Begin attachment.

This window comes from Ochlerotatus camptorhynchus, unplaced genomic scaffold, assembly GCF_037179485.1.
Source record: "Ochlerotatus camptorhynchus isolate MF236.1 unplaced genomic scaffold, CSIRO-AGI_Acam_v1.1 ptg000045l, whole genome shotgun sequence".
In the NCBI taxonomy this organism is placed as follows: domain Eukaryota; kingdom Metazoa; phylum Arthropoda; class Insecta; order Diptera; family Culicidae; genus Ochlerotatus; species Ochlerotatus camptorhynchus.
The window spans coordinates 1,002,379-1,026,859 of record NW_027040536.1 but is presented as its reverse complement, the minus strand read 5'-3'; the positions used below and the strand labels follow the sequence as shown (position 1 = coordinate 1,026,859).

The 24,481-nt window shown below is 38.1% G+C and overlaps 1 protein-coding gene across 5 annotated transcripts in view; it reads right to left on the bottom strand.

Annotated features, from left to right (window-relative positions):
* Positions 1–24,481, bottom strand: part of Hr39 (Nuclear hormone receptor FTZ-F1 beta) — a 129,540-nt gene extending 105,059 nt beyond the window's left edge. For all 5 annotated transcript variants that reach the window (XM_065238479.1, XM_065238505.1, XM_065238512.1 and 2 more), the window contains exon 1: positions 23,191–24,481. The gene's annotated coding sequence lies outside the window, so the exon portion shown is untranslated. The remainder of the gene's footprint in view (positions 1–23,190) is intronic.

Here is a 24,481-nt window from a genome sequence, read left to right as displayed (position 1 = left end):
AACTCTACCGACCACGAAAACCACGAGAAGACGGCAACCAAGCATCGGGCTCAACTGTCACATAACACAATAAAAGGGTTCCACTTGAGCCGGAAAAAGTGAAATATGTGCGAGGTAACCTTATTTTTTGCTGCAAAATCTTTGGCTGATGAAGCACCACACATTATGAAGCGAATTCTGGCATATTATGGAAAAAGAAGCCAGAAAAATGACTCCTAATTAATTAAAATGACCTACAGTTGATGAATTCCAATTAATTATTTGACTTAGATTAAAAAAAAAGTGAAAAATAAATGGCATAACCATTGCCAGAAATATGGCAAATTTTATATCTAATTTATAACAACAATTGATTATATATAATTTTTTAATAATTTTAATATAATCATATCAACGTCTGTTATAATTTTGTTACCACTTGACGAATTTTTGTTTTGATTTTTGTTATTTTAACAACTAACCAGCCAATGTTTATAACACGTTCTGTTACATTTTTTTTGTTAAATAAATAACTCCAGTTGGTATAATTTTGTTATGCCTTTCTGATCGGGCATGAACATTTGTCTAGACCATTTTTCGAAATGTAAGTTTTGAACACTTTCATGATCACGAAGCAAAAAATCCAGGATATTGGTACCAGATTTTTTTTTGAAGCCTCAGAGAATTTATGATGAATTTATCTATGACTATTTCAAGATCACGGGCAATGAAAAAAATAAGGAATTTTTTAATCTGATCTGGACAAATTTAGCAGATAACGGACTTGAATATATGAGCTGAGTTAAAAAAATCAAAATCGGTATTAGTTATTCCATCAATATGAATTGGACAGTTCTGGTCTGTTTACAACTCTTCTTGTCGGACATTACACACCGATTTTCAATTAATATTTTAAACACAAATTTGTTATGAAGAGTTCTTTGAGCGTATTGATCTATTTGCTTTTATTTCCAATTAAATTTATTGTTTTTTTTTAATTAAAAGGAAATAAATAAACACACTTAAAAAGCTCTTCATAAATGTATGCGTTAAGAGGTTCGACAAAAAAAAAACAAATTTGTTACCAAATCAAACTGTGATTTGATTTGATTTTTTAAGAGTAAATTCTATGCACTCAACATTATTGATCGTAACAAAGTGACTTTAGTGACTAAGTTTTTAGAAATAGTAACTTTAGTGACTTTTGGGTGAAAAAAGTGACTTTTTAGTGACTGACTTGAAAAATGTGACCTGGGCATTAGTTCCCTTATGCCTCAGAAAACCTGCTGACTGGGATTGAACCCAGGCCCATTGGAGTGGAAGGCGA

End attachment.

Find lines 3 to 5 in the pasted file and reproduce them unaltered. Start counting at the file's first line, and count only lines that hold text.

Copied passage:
In the NCBI taxonomy this organism is placed as follows: domain Eukaryota; kingdom Metazoa; phylum Arthropoda; class Insecta; order Diptera; family Culicidae; genus Ochlerotatus; species Ochlerotatus camptorhynchus.
The window spans coordinates 1,002,379-1,026,859 of record NW_027040536.1 but is presented as its reverse complement, the minus strand read 5'-3'; the positions used below and the strand labels follow the sequence as shown (position 1 = coordinate 1,026,859).

The 24,481-nt window shown below is 38.1% G+C and overlaps 1 protein-coding gene across 5 annotated transcripts in view; it reads right to left on the bottom strand.